Wines of Champagne – Reims and Epernay, France

Wine education


This outstanding wine museum, in the comely village of Le Mesnil-sur-Oger, belongs to the Launois family, champagne-makers since 1872. It displays a collection of century-old winery equipment. Two-hour tours run in French and English.


Nathalie and Max run scenic and insightful three-hour minibus tours (in French and English) of their vineyard in Mancy, outside Epernay, passing through local villages, getting among the vines and then finishing with a tasting back at their house. The pick-up point is in Epernay; they can also organise self-guided cycling tours.


You can try champagne anywhere but if you want to know more, Villa Bissinger near Epernay, home to the International Institute for the Wines of Champagne, runs an informative two-hour workshop (in French). Besides covering the basics such as names, producers, grape varieties and characteristics, the workshop includes a tasting of four different champagnes.

Cellar tours:

Champagne bottles in ‘pupitres’ (wooden racks) at Taittinger
  • MUMM

Pronounced `moom’, Mumm is a convenient tasting stop in central Reims, founded in 1827. Engaging and edifying guided tours take you through cellars filled with 25 million bottles of fine bubbly and conclude with a tasting.


The headquarters of Taittinger are an excellent place to see a clear presentation on how champagne is made. Parts of the cellars, now Unesco-listed, were 4th-century Roman stone quarries; other bits were dug by 13th-century monks. The maison is a mile southeast of central Reims .


This handsome street in the region’s champagne capital is lined with mansions and maisons de champagne. Moet & Chandon and Mercier are both based here; the tours at Moet are impressive, offering a peek into its 17-mile labyrinth of cellars

Food and champagne:

A platter of local cheeses to go with champagne at C.Comme

There’s a relaxed ambience at this champagne bar in Epernay, which offers tasting plates and a stash of 350 varieties of champagne in its cellar ready for sampling. The bar-bistro is kitted out with funky bottle-top tables, and plates include rillettes (pâté), regional cheese and charcuterie.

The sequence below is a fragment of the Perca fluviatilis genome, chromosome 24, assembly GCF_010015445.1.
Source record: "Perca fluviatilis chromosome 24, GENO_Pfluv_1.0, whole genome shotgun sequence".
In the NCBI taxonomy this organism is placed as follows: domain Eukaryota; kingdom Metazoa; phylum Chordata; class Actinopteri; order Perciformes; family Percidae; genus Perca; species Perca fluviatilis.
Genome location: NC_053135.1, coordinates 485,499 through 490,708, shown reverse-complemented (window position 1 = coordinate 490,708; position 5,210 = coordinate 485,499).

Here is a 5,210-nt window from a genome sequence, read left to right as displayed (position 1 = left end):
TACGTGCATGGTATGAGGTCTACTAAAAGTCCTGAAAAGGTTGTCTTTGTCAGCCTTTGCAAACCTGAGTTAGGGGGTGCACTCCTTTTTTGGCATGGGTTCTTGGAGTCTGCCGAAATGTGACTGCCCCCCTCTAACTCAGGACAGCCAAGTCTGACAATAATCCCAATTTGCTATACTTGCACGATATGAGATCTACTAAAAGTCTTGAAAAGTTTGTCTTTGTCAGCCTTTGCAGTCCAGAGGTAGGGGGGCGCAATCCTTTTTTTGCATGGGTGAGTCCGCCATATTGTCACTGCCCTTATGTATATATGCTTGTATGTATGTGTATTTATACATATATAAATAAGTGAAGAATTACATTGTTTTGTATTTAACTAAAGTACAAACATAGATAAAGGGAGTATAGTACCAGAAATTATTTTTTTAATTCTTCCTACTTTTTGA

“The Champagne Cellar” is rated by locals for its champenoise cuisine – such as snail and pig’s trotter casserole, and fillet of beef in pinot noir – served in a warm, traditional atmosphere in Epernay.


This sweet dream of a chocolaterie, patisserie and tearoom is the place to come for a champenoise speciality called the ‘Baba’ – vanilla cream topped by a cork-shaped pastry flavoured with champagne.

Champagne essentials:


There are no direct flights to the Champagne region, but it’s around 2’/2-3 hours’ drive from Calais and is easily reached from Paris and its airports. Trains run from Paris Gare de L’Est to Reims in less than an hour and to Epernay in about 11/2 hours (US$47). Direct trains also run between these two regional hub towns (US$15; 22-42 minutes). The best way to get to Troyes is by bus from Reims. To explore the countryside and wine-growing villages you’ll need a car: Hertz has a base in Reims and Europcar is in Epernay.

One of 20 classically decorated guestrooms in Les Crayeres

Hotel Les Comtes de Champagne is ensconced in a trio of pastel-hued 16th-century half-timbered houses in Troyes, in the south of the region. Its bright courtyard lobby and flower boxes give it a lovely feel, and there’s a 12th-century cellar.

Sitting handsomely beside the Avenue de Champagne in Epernay in grounds with an outdoor pool, La Villa Eugene is a class act. This beautiful 19th-century mansion once belonged to the Mercier family.

To sip champagne in the lap of luxury, book into Les Crayeres on the fringes of Reims. Manicured lawns sweep to this graceful château, where you can dine in Michelin-starred finery.

The know-how:


  • Champagne Savoir-Faire:

Blanc de Blancs: Champagne made using only chardonnay grapes. Fresh and elegant with a bouquet reminiscent of fruits such as pear and plum.

Blanc de Noirs: A full-bodied, deep golden champagne made solely with black grapes (pinot noir or pinot meunier). Often rich and refined, with great complexity and a long finish.

Rose: Pink champagne (mostly served as an aperitif), with a fresh character and summer-fruit flavours. Made by adding a small percentage of red pinot noir to white champagne.

Prestige Cuvee: Usually made with grapes from top-classed grand cru vineyards, and priced and bottled accordingly.

Millesime: Vintage champagne produced from a single crop during an exceptional year. Most champagne is non-vintage.

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